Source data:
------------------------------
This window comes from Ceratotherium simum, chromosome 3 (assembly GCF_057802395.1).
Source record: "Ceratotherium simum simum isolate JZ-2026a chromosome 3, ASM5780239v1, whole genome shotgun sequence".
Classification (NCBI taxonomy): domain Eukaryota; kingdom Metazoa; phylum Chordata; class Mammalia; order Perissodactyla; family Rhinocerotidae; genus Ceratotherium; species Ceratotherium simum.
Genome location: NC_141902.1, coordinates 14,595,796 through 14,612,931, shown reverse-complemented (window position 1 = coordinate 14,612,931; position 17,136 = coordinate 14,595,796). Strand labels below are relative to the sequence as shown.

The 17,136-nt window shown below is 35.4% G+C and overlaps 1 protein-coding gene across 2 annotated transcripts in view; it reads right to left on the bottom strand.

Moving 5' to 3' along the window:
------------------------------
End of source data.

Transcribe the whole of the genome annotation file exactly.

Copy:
This window comes from Ceratotherium simum, chromosome 3 (assembly GCF_057802395.1).
Source record: "Ceratotherium simum simum isolate JZ-2026a chromosome 3, ASM5780239v1, whole genome shotgun sequence".
Classification (NCBI taxonomy): domain Eukaryota; kingdom Metazoa; phylum Chordata; class Mammalia; order Perissodactyla; family Rhinocerotidae; genus Ceratotherium; species Ceratotherium simum.
Genome location: NC_141902.1, coordinates 14,595,796 through 14,612,931, shown reverse-complemented (window position 1 = coordinate 14,612,931; position 17,136 = coordinate 14,595,796). Strand labels below are relative to the sequence as shown.

The 17,136-nt window shown below is 35.4% G+C and overlaps 1 protein-coding gene across 2 annotated transcripts in view; it reads right to left on the bottom strand.

Moving 5' to 3' along the window: